I was planning on cremation until I discovered the local green burial ground. I like the idea of my remains becoming part of a tree. And with any luck, my skeleton will survive well enough that in 1000 years time someone will dig me up and reconstruct my face on the 31st century equivalent of Time Team.

  • Hitodama

    Hrm. I guess I’m the only one. I want my body to be flushed of all micro-organisms, placed within a special chamber in large and rather fancy space ship, and then I want the ship to be launched into the black.
    Consider it a space-pyramid. XD

  • Robyn

    I’m totally an organ donor, and my Mom, who is very much a believer, is one as well. She’s not bothering with a tombstone, either. Her funeral plans are pretty nice, I think.

  • Greg

    I haven’t made up my mind up on organ donation. Due to past events, I have a rather negative outlook upon some of those in my fellow species, and there are some people I would not like to see my body parts save.

    Call me a cold hearted bastard if you like, but I’ve never been of the opinion that life is sacred (sacred suggests that there are no circumstances where someone should be allowed to die if it can be prevented. Being an advocate of euthanasia (voluntary, obviously), I immediately have to discard that position), and where there is no control over when body parts are allowed to be used, I am uncomfortable with the idea.

    How ironic would it be if you were killed in a fight, and your murderer required one of your organs to live?

    (And no, that is not the only reason I am unsure about it, and yes it is the type of question I agonise over. I guess I’m objecting to the ‘ought’ phrasing. The only thing I ‘ought’ do is consider the question seriously.)

  • Aj

    Greg,

    It would be ironic, it would also be extremely unlikely, given how organ transplants work. I agree with you, criminals don’t deserve equal healthcare, they shouldn’t get transplants over law abiding citizens. Yet, even in the stupid and imperfect systems in place, the likelihood that you’re going to save a criminal is unlikely, it’s much more likely you’ll save someone who is not a criminal. After excluding those that have served their terms, and are not going to reoffend, I don’t think it’s a risk large enough to concern a single person in their decision to donate organs.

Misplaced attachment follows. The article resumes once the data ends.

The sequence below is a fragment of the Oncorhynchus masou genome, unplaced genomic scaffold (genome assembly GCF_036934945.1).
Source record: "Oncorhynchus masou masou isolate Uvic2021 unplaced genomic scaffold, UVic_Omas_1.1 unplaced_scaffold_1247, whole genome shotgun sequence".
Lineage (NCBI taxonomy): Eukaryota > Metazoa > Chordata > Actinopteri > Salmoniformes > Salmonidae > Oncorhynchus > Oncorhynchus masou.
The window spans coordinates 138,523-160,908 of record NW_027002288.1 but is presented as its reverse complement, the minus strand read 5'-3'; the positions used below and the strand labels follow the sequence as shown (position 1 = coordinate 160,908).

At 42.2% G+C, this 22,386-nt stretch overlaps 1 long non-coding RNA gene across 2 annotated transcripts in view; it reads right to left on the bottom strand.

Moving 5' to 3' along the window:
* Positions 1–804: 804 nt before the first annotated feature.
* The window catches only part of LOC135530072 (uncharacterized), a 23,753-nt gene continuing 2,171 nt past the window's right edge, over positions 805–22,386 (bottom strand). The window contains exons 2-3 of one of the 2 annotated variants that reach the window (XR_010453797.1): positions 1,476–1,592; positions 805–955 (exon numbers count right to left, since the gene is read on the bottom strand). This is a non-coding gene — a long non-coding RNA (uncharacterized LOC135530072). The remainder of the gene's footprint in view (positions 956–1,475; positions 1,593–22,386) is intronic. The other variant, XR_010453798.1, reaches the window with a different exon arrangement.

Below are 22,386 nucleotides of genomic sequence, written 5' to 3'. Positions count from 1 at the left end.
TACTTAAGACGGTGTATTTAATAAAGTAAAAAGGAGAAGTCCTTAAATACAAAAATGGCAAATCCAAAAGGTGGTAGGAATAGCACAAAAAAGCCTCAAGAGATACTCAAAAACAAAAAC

• http://www.twitter.com/hellogreenstar GreenStar

    I am an organ donor and I want to be cremated. I don’t speak to any of my family, so my girlfriend is in charge of it all. She knows my wishes and will see to them.

    Who cares about being buried in the ground? Sprinkle my ashes in a pipe and smoke me. I don’t give a shit to be honest. When I’m dead, I’m dead.

  • http://sundialsaga.blogspot.com Modern Girl

    Like others have said above, I don’t think “being an atheist” should dictate what we should do with our bodies. Believing there is no God doesn’t necessary mean someone doesn’t care about what happens to their body.

    If you can leave in your will what happens to your estate and your personal belongings, why are you not allowed to have a preference for what happens to your body?

    I want mine to decompose the natural way and release natural chemicals back into the earth. I don’t want to be cremated, which will release CO2 and pollution into the environment.

    And as for grave stones – like it was said above, those are to benefit the living who will be around to grieve for me. Even if I don’t believe in an afterlife, there should be a place where people can come to remember me.

  • Greg

    AJ – I didn’t mean it was particularly likely, but it was just a way of making the point. ;)

    I guess the thing I meant about having a negative view of my fellow humans wasn’t meant to be limited to merely criminals though. I know people who are not criminals, but are ‘nasty pieces of work’. But let’s not get into my pessimistic outlook, eh? :)

  • http://www.quietatheist.com Slugsie

    I’m an organ donor, but only because there wasn’t an option for “Freeze me until such time as medical science has cured whatever I had and can wake me up to live forever with my new genetically superior Amazonian girlfriend”. Until such time I’m opting to let any useful bits of me that are left be used by someone else, and any leftover bits of meat can be disposed of in the most environment friendly manner available. An earlier commenter mentioned being fired out of a cannon into a shark feeding frenzy … I kinda like the idea of that. :D

  • http://N./A Keith

    Body donation is the way to go, as your cadaver becomes a) a research tool, to find treatments to diseases and conditions like cancer, arthritis, MS, or cardio-vascular diseases; (b) a recycled resource, with transplantable organs, bones and connective tissue for the living; (c) a medical school cadaver, for training future doctors, dentists, nurses and other health care professionals ; (d) Become a plastinate, either as a gestalt, i.e. “whole body specimen”, or in segmented body parts, to educate professionals and laymen